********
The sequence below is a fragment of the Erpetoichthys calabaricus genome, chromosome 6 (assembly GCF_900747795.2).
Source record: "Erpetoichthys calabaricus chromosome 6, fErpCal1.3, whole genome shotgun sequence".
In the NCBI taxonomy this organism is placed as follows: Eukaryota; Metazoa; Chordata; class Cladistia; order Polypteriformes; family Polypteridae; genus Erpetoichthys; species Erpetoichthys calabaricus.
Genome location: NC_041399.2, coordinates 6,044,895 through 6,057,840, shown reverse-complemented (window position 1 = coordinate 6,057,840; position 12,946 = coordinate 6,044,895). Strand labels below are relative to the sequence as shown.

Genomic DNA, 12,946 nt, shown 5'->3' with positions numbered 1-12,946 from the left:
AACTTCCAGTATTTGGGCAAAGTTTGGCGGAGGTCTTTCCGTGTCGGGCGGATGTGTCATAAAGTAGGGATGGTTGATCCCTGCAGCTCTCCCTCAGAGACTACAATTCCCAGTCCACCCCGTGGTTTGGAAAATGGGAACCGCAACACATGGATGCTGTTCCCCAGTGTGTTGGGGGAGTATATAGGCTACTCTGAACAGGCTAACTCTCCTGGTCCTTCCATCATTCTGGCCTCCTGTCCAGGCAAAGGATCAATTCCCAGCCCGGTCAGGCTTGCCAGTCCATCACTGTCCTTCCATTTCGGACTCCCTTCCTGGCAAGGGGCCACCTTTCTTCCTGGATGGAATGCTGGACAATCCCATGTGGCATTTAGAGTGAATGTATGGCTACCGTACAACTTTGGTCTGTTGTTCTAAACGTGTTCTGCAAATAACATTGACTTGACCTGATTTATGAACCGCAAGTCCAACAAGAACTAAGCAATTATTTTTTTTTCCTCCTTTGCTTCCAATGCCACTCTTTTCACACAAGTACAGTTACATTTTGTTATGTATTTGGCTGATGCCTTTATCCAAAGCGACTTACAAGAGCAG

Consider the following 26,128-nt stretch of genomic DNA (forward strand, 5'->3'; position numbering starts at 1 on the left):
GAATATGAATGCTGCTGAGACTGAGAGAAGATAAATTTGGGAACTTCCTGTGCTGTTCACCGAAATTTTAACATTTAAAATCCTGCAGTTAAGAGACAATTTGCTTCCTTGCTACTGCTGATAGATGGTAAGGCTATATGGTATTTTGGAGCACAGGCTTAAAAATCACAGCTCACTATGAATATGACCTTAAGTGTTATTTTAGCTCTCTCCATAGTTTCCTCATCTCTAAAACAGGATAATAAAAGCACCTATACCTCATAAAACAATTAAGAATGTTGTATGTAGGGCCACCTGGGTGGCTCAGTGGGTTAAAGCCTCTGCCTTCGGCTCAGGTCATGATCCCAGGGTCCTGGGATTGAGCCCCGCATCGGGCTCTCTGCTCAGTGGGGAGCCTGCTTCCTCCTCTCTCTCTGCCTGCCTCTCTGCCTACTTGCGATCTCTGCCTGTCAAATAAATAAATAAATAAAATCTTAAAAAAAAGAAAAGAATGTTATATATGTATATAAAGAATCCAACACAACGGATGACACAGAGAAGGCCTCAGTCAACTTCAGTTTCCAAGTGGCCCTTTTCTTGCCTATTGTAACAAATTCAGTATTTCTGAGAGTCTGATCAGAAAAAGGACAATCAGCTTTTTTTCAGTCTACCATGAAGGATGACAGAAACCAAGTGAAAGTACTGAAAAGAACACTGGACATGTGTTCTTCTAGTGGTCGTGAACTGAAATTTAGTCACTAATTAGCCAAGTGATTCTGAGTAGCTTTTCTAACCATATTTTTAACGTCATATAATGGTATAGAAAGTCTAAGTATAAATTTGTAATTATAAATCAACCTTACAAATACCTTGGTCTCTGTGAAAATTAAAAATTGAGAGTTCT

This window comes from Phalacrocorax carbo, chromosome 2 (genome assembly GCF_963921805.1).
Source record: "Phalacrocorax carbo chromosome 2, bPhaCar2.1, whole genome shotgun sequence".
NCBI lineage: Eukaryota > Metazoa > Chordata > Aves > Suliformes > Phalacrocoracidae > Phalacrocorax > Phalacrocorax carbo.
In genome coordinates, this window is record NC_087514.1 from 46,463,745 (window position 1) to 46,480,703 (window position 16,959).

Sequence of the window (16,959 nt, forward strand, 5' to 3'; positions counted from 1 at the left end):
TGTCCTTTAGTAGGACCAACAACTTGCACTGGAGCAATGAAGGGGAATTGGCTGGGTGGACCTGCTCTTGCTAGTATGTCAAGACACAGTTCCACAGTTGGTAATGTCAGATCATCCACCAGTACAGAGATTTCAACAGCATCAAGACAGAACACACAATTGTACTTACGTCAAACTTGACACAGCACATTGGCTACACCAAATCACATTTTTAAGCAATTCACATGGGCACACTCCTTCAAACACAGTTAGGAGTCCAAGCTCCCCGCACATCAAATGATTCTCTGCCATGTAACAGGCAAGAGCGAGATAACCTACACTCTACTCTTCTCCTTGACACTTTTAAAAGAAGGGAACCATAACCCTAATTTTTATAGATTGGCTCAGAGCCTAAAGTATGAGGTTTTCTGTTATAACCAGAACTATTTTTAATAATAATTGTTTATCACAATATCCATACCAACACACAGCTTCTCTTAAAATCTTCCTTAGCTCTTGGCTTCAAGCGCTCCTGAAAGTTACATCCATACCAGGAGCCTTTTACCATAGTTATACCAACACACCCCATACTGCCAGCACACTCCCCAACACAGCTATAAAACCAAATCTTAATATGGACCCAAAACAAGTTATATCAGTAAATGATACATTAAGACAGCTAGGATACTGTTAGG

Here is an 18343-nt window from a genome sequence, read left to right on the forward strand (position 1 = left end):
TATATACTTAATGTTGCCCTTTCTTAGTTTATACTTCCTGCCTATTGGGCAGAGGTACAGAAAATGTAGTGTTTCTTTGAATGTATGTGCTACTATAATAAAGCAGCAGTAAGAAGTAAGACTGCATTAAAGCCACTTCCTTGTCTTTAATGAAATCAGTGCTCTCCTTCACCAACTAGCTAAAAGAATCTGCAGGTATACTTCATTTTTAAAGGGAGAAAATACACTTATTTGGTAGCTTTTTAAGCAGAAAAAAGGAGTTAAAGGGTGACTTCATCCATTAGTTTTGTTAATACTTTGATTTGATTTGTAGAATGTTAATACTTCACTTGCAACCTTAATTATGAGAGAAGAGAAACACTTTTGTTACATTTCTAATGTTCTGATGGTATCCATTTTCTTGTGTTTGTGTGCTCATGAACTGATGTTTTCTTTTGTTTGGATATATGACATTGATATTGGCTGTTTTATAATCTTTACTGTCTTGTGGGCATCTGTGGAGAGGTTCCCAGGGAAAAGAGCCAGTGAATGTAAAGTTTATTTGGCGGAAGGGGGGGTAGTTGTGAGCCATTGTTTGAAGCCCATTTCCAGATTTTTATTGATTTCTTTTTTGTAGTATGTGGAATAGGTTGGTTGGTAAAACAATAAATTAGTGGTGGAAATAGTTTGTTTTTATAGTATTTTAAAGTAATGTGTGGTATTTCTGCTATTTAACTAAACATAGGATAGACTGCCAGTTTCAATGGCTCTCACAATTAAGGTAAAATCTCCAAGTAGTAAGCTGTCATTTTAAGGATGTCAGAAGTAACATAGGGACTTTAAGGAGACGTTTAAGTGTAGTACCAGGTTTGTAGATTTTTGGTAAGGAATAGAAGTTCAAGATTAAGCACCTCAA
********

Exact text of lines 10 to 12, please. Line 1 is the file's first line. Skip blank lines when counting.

Source record: "Phalacrocorax carbo chromosome 2, bPhaCar2.1, whole genome shotgun sequence".
NCBI lineage: Eukaryota > Metazoa > Chordata > Aves > Suliformes > Phalacrocoracidae > Phalacrocorax > Phalacrocorax carbo.
In genome coordinates, this window is record NC_087514.1 from 46,463,745 (window position 1) to 46,480,703 (window position 16,959).